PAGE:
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More exams, the fun keeps going!
I know it feels like you just finished studying for the ACT/SAT’s and left for college, but before you know it, graduation will be looming and many students will be preparing for graduate school exams of some sort. Becoming familiar with the vast amount of degrees and programs out there would be the first step. If you are considering graduate school at IU, check to see if they have an open house. Consider visiting other colleges as well. This will give you the opportunity to meet professors and ask questions about the program. Start talking to an advisor early to be sure you have all the correct exams, prerequisites, shadowing, or research hours you will need.
Whether you are preparing for Medical or Law School or a specific graduate program, researching the continuation of your education may feel overwhelming. Finding the right concentration for you is important. Consider all of your options, including the location of schools, degrees offered, length of time to complete the degree, funding/cost, prerequisite classes testing, exams, and other requirements needed for entrance, and so on.
Students at The University Grad School are provided with many resources to succeed. All grad students are highly encouraged to take advantage of the graduate mentoring center. They are located in the Wells Library in room E544R. The graduate mentoring center provides grad students with informal and formal mentorship opportunities through mentors, speakers, workshops, and help from staff. Whether a student is struggling with tests or in general this program truly makes sure every student is on a good path and helps lead them to success. A list of the mentoring program events.
Most graduate schools require exam test scores with the application. IU helps students prepare for the GMAT, GRE, LSAT, exams. Visit the testing center to see the many academic review programs offered; some of which are online. They will also provide information on tests, application questions, personal statement reviews, and mock interviews.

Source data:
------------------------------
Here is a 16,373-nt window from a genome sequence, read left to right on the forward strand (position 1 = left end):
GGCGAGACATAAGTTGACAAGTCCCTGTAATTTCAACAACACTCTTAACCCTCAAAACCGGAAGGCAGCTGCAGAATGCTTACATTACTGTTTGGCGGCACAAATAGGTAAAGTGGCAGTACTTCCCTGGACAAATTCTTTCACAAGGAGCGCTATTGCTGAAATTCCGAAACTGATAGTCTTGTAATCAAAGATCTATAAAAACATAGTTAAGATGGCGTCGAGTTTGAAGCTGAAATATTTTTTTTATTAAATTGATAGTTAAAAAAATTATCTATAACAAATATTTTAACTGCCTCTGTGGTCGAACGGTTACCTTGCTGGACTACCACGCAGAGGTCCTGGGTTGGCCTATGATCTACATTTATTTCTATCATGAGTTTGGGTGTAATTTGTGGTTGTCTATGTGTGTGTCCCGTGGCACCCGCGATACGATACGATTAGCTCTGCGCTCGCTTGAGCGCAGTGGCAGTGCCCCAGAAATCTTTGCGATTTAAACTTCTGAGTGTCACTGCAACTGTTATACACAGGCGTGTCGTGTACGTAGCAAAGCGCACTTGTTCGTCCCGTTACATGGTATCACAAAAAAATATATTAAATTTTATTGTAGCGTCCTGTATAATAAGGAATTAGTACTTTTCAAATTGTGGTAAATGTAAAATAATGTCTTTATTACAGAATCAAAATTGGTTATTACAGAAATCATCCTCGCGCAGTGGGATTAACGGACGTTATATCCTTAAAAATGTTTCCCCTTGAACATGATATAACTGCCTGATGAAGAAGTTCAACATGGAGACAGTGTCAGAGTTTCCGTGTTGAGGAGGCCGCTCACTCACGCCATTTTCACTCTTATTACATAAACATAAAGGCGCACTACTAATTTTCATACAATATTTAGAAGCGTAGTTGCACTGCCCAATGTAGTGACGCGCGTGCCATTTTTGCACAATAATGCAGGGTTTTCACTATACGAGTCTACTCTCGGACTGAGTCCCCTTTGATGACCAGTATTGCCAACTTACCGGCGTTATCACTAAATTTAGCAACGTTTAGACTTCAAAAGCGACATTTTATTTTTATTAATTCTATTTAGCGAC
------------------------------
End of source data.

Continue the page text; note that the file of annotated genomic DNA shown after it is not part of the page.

Applications also require an essay or personal statement. To be sure you are sending in your best work, we recommend working with Essential Essays, which assists students with brainstorming, planning, and writing college, law, and grad school essays that will reveal their personality and give their applications a positive edge.
Taking a course is optional and you may not need to spend hundreds of dollars to do so. Taking a practice test a few months before the actual exam to see where to start studying will help gear how much studying you’ll need to do. By this point in college, you should have a good idea as to how you learn best. Perhaps online studying is not the best choice for you; therefore a local class or private tutor may be a better idea.
Some of the popular test prep programs are Kaplan, Magoosh, BenchPrep, Next Step Test Prep, Khan Academy, and Manhattan Test Prep. Some students who are majoring in finance or business will also take the Level 1 CFA exam. The Princeton Review now offers a test-prep course for only $299. Students who enroll will qualify for their money-back guarantee. Many are offered as online classes which allow students to study at their convenience. Some also offer private tutoring in person or online, as well as regular local classes. Many accounting major students take the CPA exam while in school. Some of the more popular CPA review courses include Surgent, Becker, and Wiley. To prepare for the MCAT while in Bloomington, check out the local Kaplan or Varsity Tutors.
Here a few additional pointers:
- GRE- Get the ‘GRE Word of the Day’ app to help vocabulary. Sign up for the Question of the Day from Kaplan. It’s free!
- MCAT- Next Step Test Prep offers live webinars to answer questions that may come up as you study.
- LSAT- Testmasters’ LSAT prep class is offered right on the IU campus.
Prepare a timeline or checklist for each school you apply to. It may include GPA, test scores, letters of recommendation (LOR), personal essays, resume, interview, etc.. Standardized tests are only one part of the application process. In addition, it may not be too soon to begin to look into scholarships or how you will finance your continuing education. There are also Professional Development Workshops available right on campus.
Finally, it has become common for some students to take a year off before starting grad school. College is stressful and there is a lot of pressure to start Grad school immediately. Perhaps the year can be spent gaining experience that will add to your application or have more time to prepare. Remember, this shouldn’t be a race; it should be a marathon. Some students long to take a gap year while many others are eager to get started with the rest of their lives.
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